Rosh Hashanah Day 2--Let's go to Israel

Rabbi Philip Weintraub
Congregation B’nai Israel
RH Rosh Hashanah Day 2 5779, 2018

Debbie Freedman, the incredible composer of Jewish music, famously sang:

L'chi lach, to a land that I will show you
Leich l'cha, to a place you do not know
L'chi lach, on your journey I will bless you
And (you shall be a blessing)3x l'chi lach 
(Lyrics copied from her Anthology:

Rashi, Rabbi Shlomo Yitzhacki, the 11th century French rabbi, famous for his commentary and perhaps his wine, says that there is no before or after in the Torah, ein mukdam umeuchar baTorah. With that excuse, I can look back in the Torah to the parsha before our reading this morning, and speak about the journey of Avram and Sarai to Abraham and Sarah. Today we read more about their relationship--or at least how Abraham, without consulting his wife, took his son to be sacrificed. I usually argue that the test of Abraham may also have been a test of God, but that is a conversation for another Rosh Hashanah!

Ultimately the stories we read in the Torah are the journeys and narratives of our people. They are intentionally and inherently tribal. They connect us to one another. In the words of Rabbi Ron Wolfson, they show “relational Judaism”. Our ancestors genuinely cared about each other--and that is what makes a kehillah (community) thrive today. We need to listen to one another’s stories, share our own, and join together “to build a Jewish community that enriches our lives.” (Wolfson’s Relational Judaism, introduction)

Truly connecting to one another, seeing the holiness in one another, we discover the commonality and universality of much of human experience. Yet we cannot discover that if we focus too far off in the distance. We cannot see it unless it is right in front of our faces. We need one another--side by side at CBI. Sometimes, to find one another though, we have to take our own journeys.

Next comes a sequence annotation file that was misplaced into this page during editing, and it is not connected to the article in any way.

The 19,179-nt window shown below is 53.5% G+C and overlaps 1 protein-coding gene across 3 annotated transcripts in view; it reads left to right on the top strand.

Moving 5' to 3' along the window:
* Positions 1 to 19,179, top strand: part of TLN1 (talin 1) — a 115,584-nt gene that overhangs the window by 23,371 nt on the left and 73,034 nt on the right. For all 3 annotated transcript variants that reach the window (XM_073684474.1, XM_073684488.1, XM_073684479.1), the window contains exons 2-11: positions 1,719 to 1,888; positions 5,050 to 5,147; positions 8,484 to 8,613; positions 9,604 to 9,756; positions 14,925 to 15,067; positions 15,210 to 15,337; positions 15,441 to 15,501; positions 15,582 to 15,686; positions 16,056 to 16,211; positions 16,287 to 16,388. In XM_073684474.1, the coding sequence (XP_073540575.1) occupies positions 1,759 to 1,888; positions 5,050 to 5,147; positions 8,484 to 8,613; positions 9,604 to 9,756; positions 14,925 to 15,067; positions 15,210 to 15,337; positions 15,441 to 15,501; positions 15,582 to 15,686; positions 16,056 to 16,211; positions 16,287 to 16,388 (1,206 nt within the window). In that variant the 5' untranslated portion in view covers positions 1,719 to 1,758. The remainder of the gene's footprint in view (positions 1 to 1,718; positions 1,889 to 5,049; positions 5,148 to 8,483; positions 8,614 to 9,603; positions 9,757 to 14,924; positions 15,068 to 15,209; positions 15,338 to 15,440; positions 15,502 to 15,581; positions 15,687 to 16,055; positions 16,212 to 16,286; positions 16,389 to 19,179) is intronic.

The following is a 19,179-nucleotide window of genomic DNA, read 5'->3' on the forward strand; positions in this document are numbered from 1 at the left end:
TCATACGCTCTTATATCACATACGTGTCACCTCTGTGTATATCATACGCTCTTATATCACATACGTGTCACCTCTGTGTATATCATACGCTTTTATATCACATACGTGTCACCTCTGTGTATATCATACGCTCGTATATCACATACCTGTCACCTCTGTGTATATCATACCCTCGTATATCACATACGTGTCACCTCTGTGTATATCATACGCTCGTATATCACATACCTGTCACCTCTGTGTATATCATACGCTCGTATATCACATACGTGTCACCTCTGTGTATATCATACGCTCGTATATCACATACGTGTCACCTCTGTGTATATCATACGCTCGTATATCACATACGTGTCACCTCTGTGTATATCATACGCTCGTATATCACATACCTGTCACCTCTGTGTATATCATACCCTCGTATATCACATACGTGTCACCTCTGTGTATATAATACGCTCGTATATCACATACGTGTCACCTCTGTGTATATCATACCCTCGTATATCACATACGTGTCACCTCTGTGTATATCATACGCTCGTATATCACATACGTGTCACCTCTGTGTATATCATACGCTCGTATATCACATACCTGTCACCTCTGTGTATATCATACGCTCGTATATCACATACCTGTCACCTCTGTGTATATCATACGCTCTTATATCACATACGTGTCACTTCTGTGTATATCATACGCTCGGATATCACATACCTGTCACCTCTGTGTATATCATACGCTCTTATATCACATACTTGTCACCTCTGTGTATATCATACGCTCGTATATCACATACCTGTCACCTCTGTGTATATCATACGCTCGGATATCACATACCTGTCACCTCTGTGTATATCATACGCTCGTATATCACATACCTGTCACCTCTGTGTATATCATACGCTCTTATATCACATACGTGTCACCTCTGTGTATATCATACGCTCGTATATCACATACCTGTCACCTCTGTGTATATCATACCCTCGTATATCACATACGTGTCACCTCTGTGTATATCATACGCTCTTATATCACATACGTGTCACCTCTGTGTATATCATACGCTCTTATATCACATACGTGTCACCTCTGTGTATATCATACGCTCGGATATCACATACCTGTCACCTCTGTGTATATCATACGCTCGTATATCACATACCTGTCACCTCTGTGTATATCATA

In just a few weeks we will read Parshat Lech-Lecha, from the book of Bereshit/Genesis.

וַיֹּאמֶר ה" אֶל-אַבְרָם, לֶךְ-לְךָ מֵאַרְצְךָ וּמִמּוֹלַדְתְּךָ וּמִבֵּית אָבִיךָ, אֶל-הָאָרֶץ, אֲשֶׁר אַרְאֶךָּ. 
1 Now the LORD said unto Abram: 'Get thee out of thy country, and from thy kindred, and from thy father's house, unto the land that I will show thee.
ב וְאֶעֶשְׂךָ, לְגוֹי גָּדוֹל, וַאֲבָרֶכְךָ, וַאֲגַדְּלָה שְׁמֶךָ; וֶהְיֵה, בְּרָכָה. 
2 And I will make of thee a great nation, and I will bless thee, and make thy name great; and be thou a blessing.

ג וַאֲבָרְכָה, מְבָרְכֶיךָ, וּמְקַלֶּלְךָ, אָאֹר; וְנִבְרְכוּ בְךָ, כֹּל מִשְׁפְּחֹת הָאֲדָמָה. 
3 And I will bless them that bless thee, and him that curseth thee will I curse; and in thee shall all the families of the earth be blessed.' (Text from

This promise is the first reference to the Promised Land, to Israel in Torah. In the rest of the Torah, the Prophets, and the Writings, (TANACH), Israel is mentioned many, many, many times. It is seen as a Holy Place, a gift from Gd. It’s boundaries are debated and defined in different places, including Genesis 15, Exodus 23, Numbers 34 and Ezekiel 47. Throughout our Bible and our history, we read of Israel as Canaan, Eretz Yisrael (the land of Israel), Zion, or simply “Ha-Aretz” (just “the land”). Exiled from their home, Jews for centuries wrote of their despair. Numerous poems, lamentations, and piyyutim, are written on the subject, chanted on Tisha B’av and other fast days. On every holiday, including this one, we include a paragraph in the Musaf Amidah that begins “Because of our sins we were exiled from the land” ומפני חטאינו גלינו מארצנו
Chagall windows at Hadassah Hospital
Many commentators, including one of my teachers, Rabbi Reuven Kimelman, write that the daily Amidah, the prayer that Jews say three times a day, is itself almost entirely devoted to the prayer for Jews to once again have sovereignty over Israel and to live in a more perfect world. For Jews of many generations, that was a pipe dream. It lingered forever in the distance without the slightest possibility of coming true, yet they continue to pray for it, every single day. While all of those generations of Jews prayed for the possibility to live as a Jew in the Land of Israel, today it is a reality. As an associate member of Hadassah, Way back in 2012, I received my copy of Hadassah magazine, celebrating 100 years since Henrietta Szold led the first Hadassah meeting. Before that meeting, she and her mother, in 1909, visited pre-state Israel. It was a very different country than it is today. Sanitation was poor; resources were lacking. There was no hi-tech industry, since there was barely industry or technology in Israel. Today the environment is different! Heck, it wasn’t a country, and certainly not a Jewish state. Today there is a sovereign state of Israel. Today Hadassah is a multi-national organization that helps connect Jews to the Jewish state, building phenomenal hospitals, schools, and more.

If you have not been to Israel in the last five years, it will look very different than your last experience. I need your participation for a moment!
How many people in this room have been to Israel? Raise your hand!!
How many people have seen the Kotel, the Western Wall, all that remains from the Holy Temple?
How many have been to the Golan? Tasted the wine? Looked over into Lebanon and Syria?
How about Yad Vashem, the Holocaust memorial? If you haven’t seen it since it was redesigned, it is a totally new place.